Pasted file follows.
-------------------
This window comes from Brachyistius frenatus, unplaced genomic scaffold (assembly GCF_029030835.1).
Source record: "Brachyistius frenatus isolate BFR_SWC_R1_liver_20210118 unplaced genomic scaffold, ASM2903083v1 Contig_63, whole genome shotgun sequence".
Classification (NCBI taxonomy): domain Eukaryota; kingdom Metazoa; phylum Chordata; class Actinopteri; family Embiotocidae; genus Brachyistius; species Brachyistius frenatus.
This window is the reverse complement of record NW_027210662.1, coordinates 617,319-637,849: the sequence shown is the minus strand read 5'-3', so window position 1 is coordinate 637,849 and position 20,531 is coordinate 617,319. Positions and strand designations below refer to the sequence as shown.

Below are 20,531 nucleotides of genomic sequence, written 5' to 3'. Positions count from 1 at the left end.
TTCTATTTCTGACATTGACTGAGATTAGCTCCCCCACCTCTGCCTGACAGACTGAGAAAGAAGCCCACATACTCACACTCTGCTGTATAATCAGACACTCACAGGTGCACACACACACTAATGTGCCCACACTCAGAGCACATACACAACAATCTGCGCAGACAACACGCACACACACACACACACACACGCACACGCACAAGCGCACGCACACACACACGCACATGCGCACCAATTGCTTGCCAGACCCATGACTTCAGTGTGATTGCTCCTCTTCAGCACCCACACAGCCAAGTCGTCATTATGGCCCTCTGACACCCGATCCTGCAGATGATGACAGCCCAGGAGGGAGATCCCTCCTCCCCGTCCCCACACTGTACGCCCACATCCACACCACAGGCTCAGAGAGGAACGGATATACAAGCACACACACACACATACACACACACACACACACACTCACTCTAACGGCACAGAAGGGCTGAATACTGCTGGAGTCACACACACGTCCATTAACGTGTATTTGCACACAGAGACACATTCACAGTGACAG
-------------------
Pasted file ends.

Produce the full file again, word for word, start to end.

This window comes from Brachyistius frenatus, unplaced genomic scaffold (assembly GCF_029030835.1).
Source record: "Brachyistius frenatus isolate BFR_SWC_R1_liver_20210118 unplaced genomic scaffold, ASM2903083v1 Contig_63, whole genome shotgun sequence".
Classification (NCBI taxonomy): domain Eukaryota; kingdom Metazoa; phylum Chordata; class Actinopteri; family Embiotocidae; genus Brachyistius; species Brachyistius frenatus.
This window is the reverse complement of record NW_027210662.1, coordinates 617,319-637,849: the sequence shown is the minus strand read 5'-3', so window position 1 is coordinate 637,849 and position 20,531 is coordinate 617,319. Positions and strand designations below refer to the sequence as shown.

Below are 20,531 nucleotides of genomic sequence, written 5' to 3'. Positions count from 1 at the left end.
TTCTATTTCTGACATTGACTGAGATTAGCTCCCCCACCTCTGCCTGACAGACTGAGAAAGAAGCCCACATACTCACACTCTGCTGTATAATCAGACACTCACAGGTGCACACACACACTAATGTGCCCACACTCAGAGCACATACACAACAATCTGCGCAGACAACACGCACACACACACACACACACACGCACACGCACAAGCGCACGCACACACACACGCACATGCGCACCAATTGCTTGCCAGACCCATGACTTCAGTGTGATTGCTCCTCTTCAGCACCCACACAGCCAAGTCGTCATTATGGCCCTCTGACACCCGATCCTGCAGATGATGACAGCCCAGGAGGGAGATCCCTCCTCCCCGTCCCCACACTGTACGCCCACATCCACACCACAGGCTCAGAGAGGAACGGATATACAAGCACACACACACACATACACACACACACACACACACTCACTCTAACGGCACAGAAGGGCTGAATACTGCTGGAGTCACACACACGTCCATTAACGTGTATTTGCACACAGAGACACATTCACAGTGACAG